An Attitude Of Revolt

The Tommy Roberts mural at the top of Westland Street, Derry, has been expanded, with a new central image – which now includes a portrait of Stevie Mallon alongside Roberts, against a background of Free Derry Corner – and three additional plaques.

Both quotes (“Life springs from death, and from the graves of dead patriot men and women spring living nations.” and “As long as Ireland is unfree the only honourable attitude for Irishmen and Irishwomen is an attitude of revolt.” are from Patrick Pearse. The first quote was also used on a Gibraltar 3 mural in Belfast and an INLA mural in Strabane in 1990; the latter was used in a Belfast in the 1980s.

“In proud and loving memory of Tommy Roberts, former IRA volunteer, former POW blanketman, died 8th June 2017 aged 78. His courage and dedication will never be forgotten. As long as Ireland is unfree the only honourable attitude for Irishmen and Irishwomen is an attitude of revolt.”

“In proud and loving memory of Stevie Mellon, former IRA volunteer, former internee, former GAA referee, died 1st August 2018, aged 65 years. His courage and dedication will never be forgotten. Lay him away on the hillside with the brave and the bold.”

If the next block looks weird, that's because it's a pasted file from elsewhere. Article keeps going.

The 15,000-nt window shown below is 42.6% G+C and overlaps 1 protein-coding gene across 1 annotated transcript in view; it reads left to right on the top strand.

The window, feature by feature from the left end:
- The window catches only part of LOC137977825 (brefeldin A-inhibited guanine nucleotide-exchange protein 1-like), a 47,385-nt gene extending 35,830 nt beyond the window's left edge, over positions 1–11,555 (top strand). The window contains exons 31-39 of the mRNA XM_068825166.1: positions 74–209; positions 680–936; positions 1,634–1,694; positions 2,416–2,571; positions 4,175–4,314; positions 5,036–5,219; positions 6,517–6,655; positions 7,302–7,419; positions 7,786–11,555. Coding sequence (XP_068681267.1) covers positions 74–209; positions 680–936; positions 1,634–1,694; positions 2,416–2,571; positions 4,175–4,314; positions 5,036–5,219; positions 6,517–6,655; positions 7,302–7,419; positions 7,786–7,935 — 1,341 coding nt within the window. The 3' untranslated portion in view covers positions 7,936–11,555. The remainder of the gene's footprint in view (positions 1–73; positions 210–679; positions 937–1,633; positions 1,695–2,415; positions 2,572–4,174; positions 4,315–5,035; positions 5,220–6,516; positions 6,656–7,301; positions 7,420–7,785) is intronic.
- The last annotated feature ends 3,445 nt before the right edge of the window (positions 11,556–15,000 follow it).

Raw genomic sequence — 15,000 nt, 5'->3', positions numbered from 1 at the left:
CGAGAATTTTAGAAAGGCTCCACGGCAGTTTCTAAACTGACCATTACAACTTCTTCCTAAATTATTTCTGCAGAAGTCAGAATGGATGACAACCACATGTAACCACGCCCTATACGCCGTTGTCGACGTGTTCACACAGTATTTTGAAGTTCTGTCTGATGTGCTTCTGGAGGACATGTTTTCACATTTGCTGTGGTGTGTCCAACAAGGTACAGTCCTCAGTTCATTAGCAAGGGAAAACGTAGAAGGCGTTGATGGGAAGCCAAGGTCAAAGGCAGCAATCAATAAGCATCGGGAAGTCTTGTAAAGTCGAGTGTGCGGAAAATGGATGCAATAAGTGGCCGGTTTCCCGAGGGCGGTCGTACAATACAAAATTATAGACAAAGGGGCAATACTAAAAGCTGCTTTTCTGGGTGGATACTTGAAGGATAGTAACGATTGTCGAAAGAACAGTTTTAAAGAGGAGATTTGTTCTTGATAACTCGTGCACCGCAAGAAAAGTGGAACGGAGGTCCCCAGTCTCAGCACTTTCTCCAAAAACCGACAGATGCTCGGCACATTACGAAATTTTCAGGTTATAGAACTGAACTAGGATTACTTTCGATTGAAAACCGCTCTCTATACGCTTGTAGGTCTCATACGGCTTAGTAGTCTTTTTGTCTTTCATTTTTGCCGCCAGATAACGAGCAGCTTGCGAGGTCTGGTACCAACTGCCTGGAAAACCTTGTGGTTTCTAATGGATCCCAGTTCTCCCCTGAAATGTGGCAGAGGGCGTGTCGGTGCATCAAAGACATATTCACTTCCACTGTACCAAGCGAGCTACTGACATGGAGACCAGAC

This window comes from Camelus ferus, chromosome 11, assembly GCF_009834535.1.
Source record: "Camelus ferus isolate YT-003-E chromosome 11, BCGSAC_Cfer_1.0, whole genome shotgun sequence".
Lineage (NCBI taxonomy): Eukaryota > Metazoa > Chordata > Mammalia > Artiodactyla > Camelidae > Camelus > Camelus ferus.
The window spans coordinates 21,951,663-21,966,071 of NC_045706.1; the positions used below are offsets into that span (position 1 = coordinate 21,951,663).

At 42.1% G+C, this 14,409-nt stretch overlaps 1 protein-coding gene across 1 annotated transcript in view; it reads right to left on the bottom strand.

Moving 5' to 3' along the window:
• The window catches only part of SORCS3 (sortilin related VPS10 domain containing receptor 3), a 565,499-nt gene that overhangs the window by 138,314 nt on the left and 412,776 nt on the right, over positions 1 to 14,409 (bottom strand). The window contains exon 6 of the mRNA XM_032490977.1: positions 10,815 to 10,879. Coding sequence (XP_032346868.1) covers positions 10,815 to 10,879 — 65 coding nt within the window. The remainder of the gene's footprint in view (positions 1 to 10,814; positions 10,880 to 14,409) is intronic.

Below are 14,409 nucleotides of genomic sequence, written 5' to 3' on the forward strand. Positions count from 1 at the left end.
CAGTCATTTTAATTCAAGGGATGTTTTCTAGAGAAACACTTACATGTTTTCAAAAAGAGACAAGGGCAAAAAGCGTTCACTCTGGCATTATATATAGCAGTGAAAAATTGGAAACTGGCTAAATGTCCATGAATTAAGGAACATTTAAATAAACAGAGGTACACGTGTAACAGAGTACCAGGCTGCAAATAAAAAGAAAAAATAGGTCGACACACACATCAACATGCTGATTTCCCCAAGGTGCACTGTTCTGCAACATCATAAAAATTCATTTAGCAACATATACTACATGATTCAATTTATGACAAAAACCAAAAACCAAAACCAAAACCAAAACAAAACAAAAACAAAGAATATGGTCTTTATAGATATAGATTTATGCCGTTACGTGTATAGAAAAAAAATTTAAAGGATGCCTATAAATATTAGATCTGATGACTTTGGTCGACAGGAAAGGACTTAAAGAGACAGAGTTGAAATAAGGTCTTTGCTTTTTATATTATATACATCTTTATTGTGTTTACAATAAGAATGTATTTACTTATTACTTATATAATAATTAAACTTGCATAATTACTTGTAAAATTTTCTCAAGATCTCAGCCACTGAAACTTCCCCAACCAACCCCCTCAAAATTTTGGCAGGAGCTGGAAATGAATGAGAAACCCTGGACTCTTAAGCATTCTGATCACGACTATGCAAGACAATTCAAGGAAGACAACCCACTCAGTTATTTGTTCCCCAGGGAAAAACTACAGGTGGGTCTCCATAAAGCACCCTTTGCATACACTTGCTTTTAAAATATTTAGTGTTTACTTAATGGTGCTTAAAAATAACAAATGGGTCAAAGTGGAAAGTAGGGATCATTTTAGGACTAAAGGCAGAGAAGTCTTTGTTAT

“In proud and loving memory of Veronica Taylor, a proud socialist republican. Born11th June 1943, died 16th December 2019, aged 76 years. Her tireless dedication to the republican struggle will never be forgotten. “The only people worthy of freedom are those who are prepared to go out and fight for it every day and die if necessary.””

“In proud and loving memory of Ruairí (Roddy) Carlin, former IRA volunteer, former POW, died 23rd March 2021. A brave son of Ireland who fought for his country against continued British oppression and injustice, an uncompromised republican committed to the reunification of Ireland.”

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Mighty Oaks From Little Acorns Grow

The city of (London)Derry takes its named from the Irish word “doire” meaning “oak wood” (and generically a “grove”) and the oak leaf is often used as a symbol of the city (here are 11 murals with oak leaves from the Peter Moloney Collection – Murals). In the mural above, in addition to the three leaves on the right-hand side, we also have some acorns.

The moniker “maiden city” is derived from the city’s resistance to sieges throughout its history, most famously in 1689 (again – a variety of images from Peter Moloney). The walls of the old city are shown above the river Foyle, with landmark buildings such as the Peace Bridge (see Waterside, Cityside, Quayside) behind them.

Mural by Inkie (ig) in Carlisle Road.

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No Island Is An Island